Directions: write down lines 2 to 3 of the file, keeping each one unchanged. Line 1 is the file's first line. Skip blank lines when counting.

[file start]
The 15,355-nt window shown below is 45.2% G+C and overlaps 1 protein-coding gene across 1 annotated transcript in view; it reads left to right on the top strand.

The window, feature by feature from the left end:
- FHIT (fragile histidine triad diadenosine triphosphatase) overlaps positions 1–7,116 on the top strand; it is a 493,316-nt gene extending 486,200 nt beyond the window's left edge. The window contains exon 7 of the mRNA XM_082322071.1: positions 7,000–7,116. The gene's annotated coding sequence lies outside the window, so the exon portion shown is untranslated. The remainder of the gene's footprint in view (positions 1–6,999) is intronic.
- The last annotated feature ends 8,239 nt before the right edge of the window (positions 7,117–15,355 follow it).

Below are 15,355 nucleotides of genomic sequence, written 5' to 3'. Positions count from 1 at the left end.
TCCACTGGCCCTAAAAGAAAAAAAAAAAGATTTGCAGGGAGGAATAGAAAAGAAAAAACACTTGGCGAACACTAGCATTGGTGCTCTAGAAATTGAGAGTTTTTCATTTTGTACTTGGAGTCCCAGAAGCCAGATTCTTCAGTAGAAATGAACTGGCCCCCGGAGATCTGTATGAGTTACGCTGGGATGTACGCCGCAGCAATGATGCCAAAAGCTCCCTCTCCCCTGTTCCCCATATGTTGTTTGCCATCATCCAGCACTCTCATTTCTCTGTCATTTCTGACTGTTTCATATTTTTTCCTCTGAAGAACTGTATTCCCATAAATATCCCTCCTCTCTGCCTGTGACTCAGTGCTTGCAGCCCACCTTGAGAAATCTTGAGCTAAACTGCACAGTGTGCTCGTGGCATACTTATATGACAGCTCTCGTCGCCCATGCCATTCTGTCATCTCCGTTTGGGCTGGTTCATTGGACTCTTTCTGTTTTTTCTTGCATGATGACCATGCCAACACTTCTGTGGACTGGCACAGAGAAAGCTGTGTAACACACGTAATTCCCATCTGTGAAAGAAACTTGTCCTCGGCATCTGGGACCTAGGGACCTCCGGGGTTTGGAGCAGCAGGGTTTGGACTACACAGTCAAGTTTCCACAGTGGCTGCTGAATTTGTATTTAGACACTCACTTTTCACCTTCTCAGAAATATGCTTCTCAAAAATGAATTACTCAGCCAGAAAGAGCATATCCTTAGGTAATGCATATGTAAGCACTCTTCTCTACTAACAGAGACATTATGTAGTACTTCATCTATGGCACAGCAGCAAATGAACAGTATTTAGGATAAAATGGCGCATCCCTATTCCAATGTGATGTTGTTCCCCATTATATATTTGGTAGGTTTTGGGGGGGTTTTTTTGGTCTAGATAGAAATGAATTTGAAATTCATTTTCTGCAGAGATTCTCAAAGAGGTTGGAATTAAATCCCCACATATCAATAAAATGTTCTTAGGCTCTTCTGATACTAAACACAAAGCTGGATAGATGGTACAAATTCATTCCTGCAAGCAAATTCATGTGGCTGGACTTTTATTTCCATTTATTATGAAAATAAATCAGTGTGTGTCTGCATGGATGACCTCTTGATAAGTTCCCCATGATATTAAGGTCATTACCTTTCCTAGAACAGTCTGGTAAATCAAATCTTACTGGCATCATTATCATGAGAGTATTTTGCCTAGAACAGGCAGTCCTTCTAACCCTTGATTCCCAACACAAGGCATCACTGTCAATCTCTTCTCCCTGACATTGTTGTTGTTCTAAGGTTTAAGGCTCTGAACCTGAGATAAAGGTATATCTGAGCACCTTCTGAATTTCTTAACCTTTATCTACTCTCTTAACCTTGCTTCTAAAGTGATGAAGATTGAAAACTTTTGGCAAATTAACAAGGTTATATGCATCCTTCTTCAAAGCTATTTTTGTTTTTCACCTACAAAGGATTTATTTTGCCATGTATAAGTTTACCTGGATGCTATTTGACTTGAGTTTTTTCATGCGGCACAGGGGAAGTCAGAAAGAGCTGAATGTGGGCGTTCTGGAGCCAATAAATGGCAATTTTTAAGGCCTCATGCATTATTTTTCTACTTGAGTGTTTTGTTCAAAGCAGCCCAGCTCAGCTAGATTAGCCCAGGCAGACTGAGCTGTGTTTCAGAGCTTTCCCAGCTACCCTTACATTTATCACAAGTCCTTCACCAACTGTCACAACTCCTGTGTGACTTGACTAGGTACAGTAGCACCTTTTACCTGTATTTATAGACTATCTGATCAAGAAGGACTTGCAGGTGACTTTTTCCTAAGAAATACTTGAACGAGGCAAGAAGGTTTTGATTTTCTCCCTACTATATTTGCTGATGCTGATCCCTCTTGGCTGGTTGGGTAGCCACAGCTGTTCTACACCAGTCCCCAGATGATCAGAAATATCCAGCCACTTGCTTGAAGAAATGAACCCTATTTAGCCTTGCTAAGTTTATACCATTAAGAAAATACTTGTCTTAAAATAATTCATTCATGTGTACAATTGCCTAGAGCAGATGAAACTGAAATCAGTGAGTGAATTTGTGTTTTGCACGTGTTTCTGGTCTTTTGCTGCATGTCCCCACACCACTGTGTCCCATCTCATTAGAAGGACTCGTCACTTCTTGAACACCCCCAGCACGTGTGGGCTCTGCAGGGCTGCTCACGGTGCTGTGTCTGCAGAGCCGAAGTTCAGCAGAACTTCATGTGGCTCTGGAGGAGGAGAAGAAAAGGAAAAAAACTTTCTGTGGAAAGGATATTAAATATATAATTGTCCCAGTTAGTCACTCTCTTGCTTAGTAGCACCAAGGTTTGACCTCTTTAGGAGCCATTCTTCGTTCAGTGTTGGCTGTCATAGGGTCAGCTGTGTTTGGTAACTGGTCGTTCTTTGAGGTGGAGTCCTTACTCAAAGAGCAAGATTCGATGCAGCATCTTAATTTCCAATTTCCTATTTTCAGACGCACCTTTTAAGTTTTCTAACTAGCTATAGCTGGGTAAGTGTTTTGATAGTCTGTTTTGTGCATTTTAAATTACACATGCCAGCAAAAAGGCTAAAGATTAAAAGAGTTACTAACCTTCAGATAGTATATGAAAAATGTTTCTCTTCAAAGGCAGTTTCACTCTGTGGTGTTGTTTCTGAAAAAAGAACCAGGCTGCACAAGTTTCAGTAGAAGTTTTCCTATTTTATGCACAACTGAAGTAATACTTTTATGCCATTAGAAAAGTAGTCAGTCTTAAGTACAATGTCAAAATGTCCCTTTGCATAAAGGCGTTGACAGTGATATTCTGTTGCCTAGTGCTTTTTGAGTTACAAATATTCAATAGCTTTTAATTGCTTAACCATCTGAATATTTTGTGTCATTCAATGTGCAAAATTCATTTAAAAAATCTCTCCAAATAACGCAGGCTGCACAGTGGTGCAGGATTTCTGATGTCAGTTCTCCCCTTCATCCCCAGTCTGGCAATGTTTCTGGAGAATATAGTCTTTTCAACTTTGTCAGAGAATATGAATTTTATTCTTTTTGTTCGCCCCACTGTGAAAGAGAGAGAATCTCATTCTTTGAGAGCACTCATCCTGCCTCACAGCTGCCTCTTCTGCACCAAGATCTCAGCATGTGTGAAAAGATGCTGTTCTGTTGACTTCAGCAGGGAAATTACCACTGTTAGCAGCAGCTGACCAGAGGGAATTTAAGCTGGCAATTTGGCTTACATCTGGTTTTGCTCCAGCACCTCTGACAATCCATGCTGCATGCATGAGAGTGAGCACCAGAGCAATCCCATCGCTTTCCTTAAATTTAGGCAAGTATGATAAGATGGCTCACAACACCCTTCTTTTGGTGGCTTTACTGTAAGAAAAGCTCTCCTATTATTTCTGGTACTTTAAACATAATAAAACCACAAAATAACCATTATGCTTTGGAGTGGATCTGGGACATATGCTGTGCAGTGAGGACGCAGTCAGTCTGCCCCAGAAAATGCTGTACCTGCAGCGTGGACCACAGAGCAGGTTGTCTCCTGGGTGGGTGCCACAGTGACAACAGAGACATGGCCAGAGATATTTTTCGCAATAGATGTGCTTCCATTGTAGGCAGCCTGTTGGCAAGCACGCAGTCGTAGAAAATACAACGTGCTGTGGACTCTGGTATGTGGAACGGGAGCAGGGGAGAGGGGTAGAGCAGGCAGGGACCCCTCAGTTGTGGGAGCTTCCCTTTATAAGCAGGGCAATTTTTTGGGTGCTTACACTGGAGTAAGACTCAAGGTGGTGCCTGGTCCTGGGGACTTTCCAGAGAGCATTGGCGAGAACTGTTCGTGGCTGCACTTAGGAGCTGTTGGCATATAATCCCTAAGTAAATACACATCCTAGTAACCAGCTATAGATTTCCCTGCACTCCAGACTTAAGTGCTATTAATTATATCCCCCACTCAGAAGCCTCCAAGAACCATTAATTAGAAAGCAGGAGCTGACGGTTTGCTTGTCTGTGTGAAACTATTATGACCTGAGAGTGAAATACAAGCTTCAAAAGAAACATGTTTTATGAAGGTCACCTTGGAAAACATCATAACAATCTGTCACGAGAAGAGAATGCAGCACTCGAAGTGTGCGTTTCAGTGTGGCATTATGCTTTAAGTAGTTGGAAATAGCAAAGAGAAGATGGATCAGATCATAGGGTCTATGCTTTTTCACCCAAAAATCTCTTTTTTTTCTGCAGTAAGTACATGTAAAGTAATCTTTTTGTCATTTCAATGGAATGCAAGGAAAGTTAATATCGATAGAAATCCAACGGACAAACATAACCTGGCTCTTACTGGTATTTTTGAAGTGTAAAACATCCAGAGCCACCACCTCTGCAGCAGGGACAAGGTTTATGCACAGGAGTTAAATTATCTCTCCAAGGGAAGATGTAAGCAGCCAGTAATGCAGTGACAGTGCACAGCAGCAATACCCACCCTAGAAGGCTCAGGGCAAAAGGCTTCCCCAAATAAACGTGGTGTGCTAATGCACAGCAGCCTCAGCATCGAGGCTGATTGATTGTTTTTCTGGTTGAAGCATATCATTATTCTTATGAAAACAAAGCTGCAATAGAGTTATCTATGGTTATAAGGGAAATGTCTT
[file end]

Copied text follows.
The window, feature by feature from the left end:
- FHIT (fragile histidine triad diadenosine triphosphatase) overlaps positions 1–7,116 on the top strand; it is a 493,316-nt gene extending 486,200 nt beyond the window's left edge. The window contains exon 7 of the mRNA XM_082322071.1: positions 7,000–7,116. The gene's annotated coding sequence lies outside the window, so the exon portion shown is untranslated. The remainder of the gene's footprint in view (positions 1–6,999) is intronic.